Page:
Arrest of Feces-Smearing Felon Prompts Calls For Bail Reform From Adams

A felon arrested for a vile subway attack, accused of smearing human feces on a woman sitting on a bench, was released without bail on Wednesday, which sparked new calls for bail reform in New York City from Mayor Eric Adams.

Adams said, "This individual should not be out on the streets of New York and his release shows the scope of changes that we need to make in order to keep New Yorkers safe. It is the result of a failed mental health system, a failed housing and support system, and failing criminal justice laws that allow someone with a history of violence who poses a clear threat to public safety to just walk out of court."

In recent years, bail reform has come under fire numerous times after there have been several instances of criminals being released without bail, only to commit worse crimes in the city after release, according to The City.

Under changes that took place in 2019, cash bail is prohibited for most misdemeanors and non-violent felonies in New York City. For 37-year-old Frank Abrokwa, who was arrested on February 28, 2022, for smearing his own feces on a woman in the subway a week before, the bail reform includes him.

After being arraigned for the feces incident on Wednesday, police turned Abrokwa over to detectives in the Hate Crime Division for an unrelated hate crime that took place in Brooklyn last fall, and he was released yet without bail.

The New York Police Department (NYPD) provided Abrokwa's arrest information with Newsweek, stating that he has been arrested a total of 20 times, including the last two arrests this week. According to the NYPD, Abrokwa has been arrested for "Robbery, Assault, Forcible Touching, Criminal Possession of Stolen Property, Criminal Sale of Controlled Substance, Aggravated Harassment, Obstructing Governmental Administration, Theft of Service."

Abrokwa also has a history of transit-related crimes including two other assaults: one on January 7, when he allegedly punched a man on a subway platform, and another on February 5, where he allegedly punched a man at the Port Authority Bus Terminal, according to ABC7 New York.

Adams released a recent statement that called the city's bail reform back into question and signaled that the city is attempting to move backward in its progressive bail reform.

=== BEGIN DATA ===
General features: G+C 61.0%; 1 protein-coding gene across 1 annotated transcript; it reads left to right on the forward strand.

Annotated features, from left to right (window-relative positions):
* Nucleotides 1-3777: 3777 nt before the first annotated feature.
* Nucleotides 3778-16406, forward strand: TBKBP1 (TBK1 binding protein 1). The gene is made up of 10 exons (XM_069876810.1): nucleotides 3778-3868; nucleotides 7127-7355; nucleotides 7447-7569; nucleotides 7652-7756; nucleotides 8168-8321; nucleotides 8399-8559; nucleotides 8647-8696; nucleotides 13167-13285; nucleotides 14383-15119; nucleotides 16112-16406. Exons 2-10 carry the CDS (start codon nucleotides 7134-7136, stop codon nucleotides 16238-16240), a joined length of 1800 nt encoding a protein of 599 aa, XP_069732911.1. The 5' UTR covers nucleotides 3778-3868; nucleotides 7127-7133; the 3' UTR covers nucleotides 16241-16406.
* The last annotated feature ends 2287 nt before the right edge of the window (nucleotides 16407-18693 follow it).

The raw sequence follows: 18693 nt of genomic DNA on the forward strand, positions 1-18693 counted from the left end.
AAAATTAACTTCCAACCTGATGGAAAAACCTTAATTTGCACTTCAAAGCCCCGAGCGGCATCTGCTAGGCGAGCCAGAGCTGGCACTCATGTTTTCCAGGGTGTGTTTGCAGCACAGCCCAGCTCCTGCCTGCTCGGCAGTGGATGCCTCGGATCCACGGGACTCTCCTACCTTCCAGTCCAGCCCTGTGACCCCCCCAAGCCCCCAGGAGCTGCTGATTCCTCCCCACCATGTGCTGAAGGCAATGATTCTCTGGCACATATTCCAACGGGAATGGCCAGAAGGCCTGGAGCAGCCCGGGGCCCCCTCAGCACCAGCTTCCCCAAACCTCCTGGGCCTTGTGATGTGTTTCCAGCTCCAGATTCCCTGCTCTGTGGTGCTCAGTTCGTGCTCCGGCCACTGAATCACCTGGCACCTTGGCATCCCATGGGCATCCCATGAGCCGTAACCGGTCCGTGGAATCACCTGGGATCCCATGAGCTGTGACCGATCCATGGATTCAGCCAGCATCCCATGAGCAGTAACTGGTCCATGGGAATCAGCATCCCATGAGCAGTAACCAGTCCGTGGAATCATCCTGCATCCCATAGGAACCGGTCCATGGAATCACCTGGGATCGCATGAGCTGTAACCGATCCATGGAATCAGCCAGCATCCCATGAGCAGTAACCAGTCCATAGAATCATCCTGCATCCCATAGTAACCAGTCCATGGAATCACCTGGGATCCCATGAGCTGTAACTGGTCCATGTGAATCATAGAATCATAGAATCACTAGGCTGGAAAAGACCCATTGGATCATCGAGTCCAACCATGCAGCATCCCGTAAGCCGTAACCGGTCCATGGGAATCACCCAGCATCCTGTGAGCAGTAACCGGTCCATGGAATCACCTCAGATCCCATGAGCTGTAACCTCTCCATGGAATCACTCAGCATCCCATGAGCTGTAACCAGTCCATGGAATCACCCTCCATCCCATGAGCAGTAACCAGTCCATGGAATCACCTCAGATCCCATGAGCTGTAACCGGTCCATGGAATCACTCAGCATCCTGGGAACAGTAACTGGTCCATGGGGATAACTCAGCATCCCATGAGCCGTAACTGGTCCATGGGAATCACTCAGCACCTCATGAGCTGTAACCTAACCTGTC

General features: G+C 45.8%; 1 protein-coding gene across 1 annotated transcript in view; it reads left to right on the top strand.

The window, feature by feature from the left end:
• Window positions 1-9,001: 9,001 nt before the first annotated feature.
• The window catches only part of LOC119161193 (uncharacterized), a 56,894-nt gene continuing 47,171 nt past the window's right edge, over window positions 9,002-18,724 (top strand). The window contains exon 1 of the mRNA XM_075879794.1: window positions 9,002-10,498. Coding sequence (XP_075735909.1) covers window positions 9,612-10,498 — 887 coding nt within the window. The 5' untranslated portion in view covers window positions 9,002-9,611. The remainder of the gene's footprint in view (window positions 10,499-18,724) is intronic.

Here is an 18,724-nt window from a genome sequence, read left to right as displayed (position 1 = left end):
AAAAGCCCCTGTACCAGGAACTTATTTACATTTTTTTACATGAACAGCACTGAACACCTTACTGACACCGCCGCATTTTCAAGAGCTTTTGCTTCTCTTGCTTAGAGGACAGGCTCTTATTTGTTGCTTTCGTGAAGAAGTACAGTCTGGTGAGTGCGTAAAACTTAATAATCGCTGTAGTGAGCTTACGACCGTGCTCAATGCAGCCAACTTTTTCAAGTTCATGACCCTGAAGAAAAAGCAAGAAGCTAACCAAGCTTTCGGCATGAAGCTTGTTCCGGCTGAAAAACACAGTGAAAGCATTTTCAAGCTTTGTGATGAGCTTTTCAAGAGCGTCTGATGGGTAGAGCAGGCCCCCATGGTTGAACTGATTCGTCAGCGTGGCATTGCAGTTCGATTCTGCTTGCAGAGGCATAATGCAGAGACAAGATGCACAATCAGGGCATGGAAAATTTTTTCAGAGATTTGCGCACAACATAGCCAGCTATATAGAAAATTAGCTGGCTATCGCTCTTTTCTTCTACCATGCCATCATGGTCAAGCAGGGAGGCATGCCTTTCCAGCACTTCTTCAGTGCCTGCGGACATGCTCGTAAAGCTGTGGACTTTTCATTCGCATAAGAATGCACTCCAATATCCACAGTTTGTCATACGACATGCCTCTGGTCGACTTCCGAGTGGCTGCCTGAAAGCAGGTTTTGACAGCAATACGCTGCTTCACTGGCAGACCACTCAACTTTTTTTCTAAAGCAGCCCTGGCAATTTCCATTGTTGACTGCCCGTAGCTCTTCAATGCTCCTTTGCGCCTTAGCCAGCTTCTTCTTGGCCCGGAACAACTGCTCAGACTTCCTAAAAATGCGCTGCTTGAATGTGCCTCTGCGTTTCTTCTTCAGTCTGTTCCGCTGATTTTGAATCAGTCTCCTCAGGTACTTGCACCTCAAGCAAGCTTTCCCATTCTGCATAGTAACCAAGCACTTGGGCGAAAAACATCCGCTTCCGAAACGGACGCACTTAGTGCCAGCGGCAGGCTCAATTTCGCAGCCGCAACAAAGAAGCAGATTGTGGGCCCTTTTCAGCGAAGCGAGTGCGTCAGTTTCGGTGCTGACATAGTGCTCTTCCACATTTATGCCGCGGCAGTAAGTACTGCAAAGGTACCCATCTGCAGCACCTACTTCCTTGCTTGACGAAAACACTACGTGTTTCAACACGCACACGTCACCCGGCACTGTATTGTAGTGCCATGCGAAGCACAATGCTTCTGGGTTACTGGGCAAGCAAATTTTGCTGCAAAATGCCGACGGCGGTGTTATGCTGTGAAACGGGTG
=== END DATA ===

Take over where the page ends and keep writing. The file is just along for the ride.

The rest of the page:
"We can't allow this horrific situation to be the status quo," Adams added, "and must make changes to our laws to both prevent these sort of attacks, through intervention and support, and, when they happen, to subsequently keep people who are clearly a danger to others off the street."

The NYPD also released crime reports for the month of January in 2022 and found that New York City saw a 38.5 percent increase in overall index crime compared to January of last year.

Last month, Adams called on Governor Kathy Hochul and the state Legislature to reconsider bail reform and other criminal-justice reforms, but changes have yet to be made.

Carl Hamad-Lipscombe, Executive Director for the Envision Freedom Fund, an organization that works to end money bail and pretrial detention in New York City, told Newsweek, "The mayor has made clear that his solution to issues of mental health, and inadequate housing is to expand incarceration, despite troves of research showing that pretrial detention doesn't increase safety. If the mayor spent one day in court he'd realize that judges frequently exercise their discretion to jail thousands of people."

Hamad-Lipscombe added, "Indeed, the problem isn't that we are jailing too few people. The problem is that jailing people is the only thing we're doing, even though it doesn't work. Long term investment in community is what's needed, not more incarceration."

Rally Held In New York's Chinatown Protesting
New calls for bail reform from NYC Mayor Eric Adams were heard after a man who attacked a woman in the subway with his own feces was released without bail. In this photo, an NYPD vehicle is parked in front of the building where Christina Yuna Lee lived as people take photos on February 14, 2022, in the Chinatown neighborhood in New York City. Michael M. Santiago/Getty Images